Thursday, November 08, 2018

Providing safe and secure homes

The government is announcing a £2 million funding boost for councils so they can tackle rogue landlords and ensure that everyone lives in a decent home that is safe and secure.


Key facts:


·         Whilst the majority of landlords provide decent homes for their tenants, a small minority continue to break the law and offer inadequate or unsafe housing – including to young families and others who are vulnerable to exploitation.


·         Local authorities already have strong powers to require landlords to make necessary improvements to a property, but this funding will enable councils to go further, and test new ways to step up enforcement action against irresponsible landlords who make tenants’ lives a misery.


·         The announcement builds on our action to drive up standards in the private rented sector - ensuring millions of hard-working tenants get the homes they deserve and creating a housing market that works for everyone.


Why this matters: Everyone deserves to live in a home that is safe and secure, and it is vital we crack down on the small minority of landlords who are not giving their tenants this security. This funding will strengthen councils’ powers to tackle rogue landlords and improve homes, making the housing market fairer for everyone.


Jim said...

Why do people "deserve" to live in a house that's safe and secure?

why does this need government intervention?

For goodness sake, if you rent a place and its not safe and secure, you can a) make it safe and secure
or if you dont like a)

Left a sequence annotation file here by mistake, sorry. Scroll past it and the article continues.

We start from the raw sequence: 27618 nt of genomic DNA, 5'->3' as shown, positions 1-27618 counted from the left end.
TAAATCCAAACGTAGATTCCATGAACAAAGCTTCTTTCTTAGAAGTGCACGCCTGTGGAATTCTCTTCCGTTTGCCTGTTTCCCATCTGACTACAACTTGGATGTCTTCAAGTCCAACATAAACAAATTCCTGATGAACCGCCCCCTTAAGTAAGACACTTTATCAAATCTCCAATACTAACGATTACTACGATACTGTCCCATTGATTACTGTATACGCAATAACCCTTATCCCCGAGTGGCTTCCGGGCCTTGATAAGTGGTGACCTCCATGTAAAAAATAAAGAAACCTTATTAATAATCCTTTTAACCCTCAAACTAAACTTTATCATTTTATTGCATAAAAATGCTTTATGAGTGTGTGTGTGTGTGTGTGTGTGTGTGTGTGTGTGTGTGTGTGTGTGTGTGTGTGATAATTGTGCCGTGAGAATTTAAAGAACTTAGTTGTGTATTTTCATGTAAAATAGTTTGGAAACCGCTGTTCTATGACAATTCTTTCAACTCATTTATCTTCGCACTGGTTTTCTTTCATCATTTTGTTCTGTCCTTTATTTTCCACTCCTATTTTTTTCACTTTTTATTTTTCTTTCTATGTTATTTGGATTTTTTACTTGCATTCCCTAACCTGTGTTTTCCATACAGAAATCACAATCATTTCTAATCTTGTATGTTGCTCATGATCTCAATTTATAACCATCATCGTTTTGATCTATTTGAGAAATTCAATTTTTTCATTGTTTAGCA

b) rent somewhere else that is.

It's not rocket science.

Chris Whiteside said...

Don't get your position on this, Jim.

When you buy something there is an implicit contract that you will pay the agreed price and the supplier will provide the agreed good, service or benefit which will be fit for purpose.

If you buy a meal in a restaurant you have a reasonable expectation that it won't have cyanide or arsenic in it.

If you buy a car you have a reasonable expectation that the brakes won't fail the instant you drive it out of the dealership

If you rent a house you have a reasonable expectation that it will meet standards for safety - and the landlord has certain legal responsibilities to make sure it does.

Most landlords do comply with those legal requirements but it is not a bad thing for the government to enforce the law - just as councils enforce laws designed to improve food safety and DVLA enforces laws designed to ensure car safety.

Jim said...

When you buy something you are careful what you are buying. If you happen to come across a new power drill for £2 then common sense should tell you to at least check it over, or a used car for £50, it tells you its not exactly going to be the most luxurious model.

My position is quite clear. People should take more responsibility and not need to rely on government action. It really is simple, if the house you are renting is not up to standard, simply rent somewhere else that is. The landlord of the first place will then get the message its in his best interests to offer a better place or a lower price.

Chris Whiteside said...

Politicians do not come much more pro free market than the late Sir Rhodes Boyson.

I recall him commenting on a very similar argument, in terms of whether there was a role for government in making sure that a particular service was safe, or whether people should find out for themselves.

Noting that unsafe suppliers would probably be driven out of business when people noticed the body count, he commented

"Now, that would work - but it's rather unfair on the corpses."